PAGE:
17. ^ Webb, Janet. "The day Tucson corralled Dillinger" Arizona Highways. January 8, 2006.
  18. ^ Mori, Brian. "Dillinger Days frenzy coming up" Tucson Citizen. January 21, 2009.
  19. ^ a b DeBartolo, Anthony. "Dillinger's Dupes: Town Seeks to Preserve a Jail Yet Escape a Dastardly Deed." Chicago Tribune. November 4, 1988.
  20. ^ "FBI History - Famous Cases, John Dillinger". FBI. http://www.fbi.gov/about-us/history/famous-cases/john-dillinger. Retrieved 2011-09-08. 
  21. ^ Toland, John. The Dillinger Days. Da Capo Press, 1995. ISBN 0306806266.
  22. ^ "Special Agent W. Carter Baum." Officer Down Memorial Page. odmp.org.
  23. ^ [1]
  24. ^ Purvis, Alston W.; Alex Tresinowski (2005). The Vendetta. PublicAffairs. pp. 155–156. http://books.google.com/books?id=ubCgZFj6YsgC&pg=PA155&lpg=PA155&dq=vendetta%2Bpurvis%2Bana+sage%2Bprostitute&source=bl&ots=GCveBIdSFz&sig=UOSTMiLeYKUfcW0AtkOyg9pF8PM&hl=en&ei=o4diSrWHGN2_tgfVpb3vDw&sa=X&oi=book_result&ct=result&resnum=1.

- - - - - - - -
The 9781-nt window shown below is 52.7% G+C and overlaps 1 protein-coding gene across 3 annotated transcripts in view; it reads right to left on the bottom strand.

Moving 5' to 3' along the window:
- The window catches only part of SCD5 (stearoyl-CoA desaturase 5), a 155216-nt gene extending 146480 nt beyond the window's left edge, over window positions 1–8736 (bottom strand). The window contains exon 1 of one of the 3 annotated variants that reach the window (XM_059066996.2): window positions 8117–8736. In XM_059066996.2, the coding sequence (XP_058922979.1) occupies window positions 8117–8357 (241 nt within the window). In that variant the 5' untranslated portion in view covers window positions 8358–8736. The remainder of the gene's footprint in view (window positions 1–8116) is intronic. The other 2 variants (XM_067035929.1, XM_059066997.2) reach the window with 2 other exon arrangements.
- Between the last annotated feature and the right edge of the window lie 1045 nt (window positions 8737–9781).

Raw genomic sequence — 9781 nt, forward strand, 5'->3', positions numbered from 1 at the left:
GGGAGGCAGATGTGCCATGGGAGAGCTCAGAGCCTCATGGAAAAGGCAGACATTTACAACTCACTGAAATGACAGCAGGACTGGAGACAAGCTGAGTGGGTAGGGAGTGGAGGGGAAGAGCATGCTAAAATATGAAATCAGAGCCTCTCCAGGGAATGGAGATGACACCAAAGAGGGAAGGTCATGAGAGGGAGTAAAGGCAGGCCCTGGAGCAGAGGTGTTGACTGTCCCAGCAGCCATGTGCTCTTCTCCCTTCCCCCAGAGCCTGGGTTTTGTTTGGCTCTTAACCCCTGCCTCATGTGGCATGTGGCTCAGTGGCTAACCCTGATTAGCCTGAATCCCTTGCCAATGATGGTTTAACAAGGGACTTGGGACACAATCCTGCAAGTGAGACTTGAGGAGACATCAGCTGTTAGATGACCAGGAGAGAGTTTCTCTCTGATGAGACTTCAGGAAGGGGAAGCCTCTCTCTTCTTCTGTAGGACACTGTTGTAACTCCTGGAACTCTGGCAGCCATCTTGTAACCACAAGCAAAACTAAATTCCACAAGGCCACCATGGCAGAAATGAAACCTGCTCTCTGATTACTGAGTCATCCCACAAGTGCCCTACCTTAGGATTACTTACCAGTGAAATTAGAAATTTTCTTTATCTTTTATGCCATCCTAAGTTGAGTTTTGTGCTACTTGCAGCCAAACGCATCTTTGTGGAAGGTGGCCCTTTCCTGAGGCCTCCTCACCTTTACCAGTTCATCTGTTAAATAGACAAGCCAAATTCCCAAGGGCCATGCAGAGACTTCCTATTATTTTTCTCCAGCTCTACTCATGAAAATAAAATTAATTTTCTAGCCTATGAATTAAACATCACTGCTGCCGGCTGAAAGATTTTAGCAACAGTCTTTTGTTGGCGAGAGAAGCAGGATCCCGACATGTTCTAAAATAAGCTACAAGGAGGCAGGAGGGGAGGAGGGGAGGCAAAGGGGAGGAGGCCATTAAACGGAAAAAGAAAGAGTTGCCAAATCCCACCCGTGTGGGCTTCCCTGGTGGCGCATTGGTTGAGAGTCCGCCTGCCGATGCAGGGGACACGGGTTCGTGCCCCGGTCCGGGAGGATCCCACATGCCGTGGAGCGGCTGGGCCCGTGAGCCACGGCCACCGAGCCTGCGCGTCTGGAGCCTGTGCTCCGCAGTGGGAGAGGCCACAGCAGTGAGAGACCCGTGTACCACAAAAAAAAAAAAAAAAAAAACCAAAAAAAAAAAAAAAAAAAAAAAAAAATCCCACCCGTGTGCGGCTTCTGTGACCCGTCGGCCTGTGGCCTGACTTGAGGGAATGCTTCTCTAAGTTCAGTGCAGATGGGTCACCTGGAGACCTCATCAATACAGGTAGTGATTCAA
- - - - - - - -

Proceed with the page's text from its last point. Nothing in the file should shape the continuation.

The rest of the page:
25. ^ a b c d e Massad Ayoob (July-August 2008), "The death of John Dillinger", American Handgunner, http://findarticles.com/p/articles/mi_m0BTT/is_194_32/ai_n25469377/ 
  26. ^ "FBI Headline Archives, John Dillinger". FBI. http://www.fbi.gov/page2/july04/dillinger072304.htm. Retrieved 2009-07-18. 
  27. ^ "FBI History - Famous Cases, John Dillinger". FBI. http://www.fbi.gov/libref/historic/famcases/dillinger/dillinger.htm. Retrieved 2009-07-18. 
  28. ^ The Story of the FBI, E.P. Dutton and Co., Inc. New York, Copyright 1947, p. 195
  29. ^ a b "Dillinger Slain in Chicago; Shot Dead by Federal Men in Front of Movie Theatre." The New York Times. July 22, 1934.
  30. ^ May, Allan, and Marilyn Bardsley. "Biograph Encounter." John Dillinger: Bank Robber or Robin Hood? - Crime Library. trutv.com.
  31. ^ John Dillinger: Hero for the angry masses.
  32. ^ Lost Indiana: In Grave Condition.
  33. ^ "Notable Persons." Crown Hill Cemetery and Funeral Home. Accessed July 6, 2009.
  34. ^ "Dillinger's grave attracting crowds due to "Public Enemies" movie." WKOW-TV. June 29, 2009. Accessed July 6, 2009.
  35. ^ Costello, Mark. "Public Enemies Review." The New York Times Book Review. August 1, 2004. Retrieved 2-7-09.
  36. ^ The Real John Dillinger: Is Public Enemies historically accurate?

Further reading

External links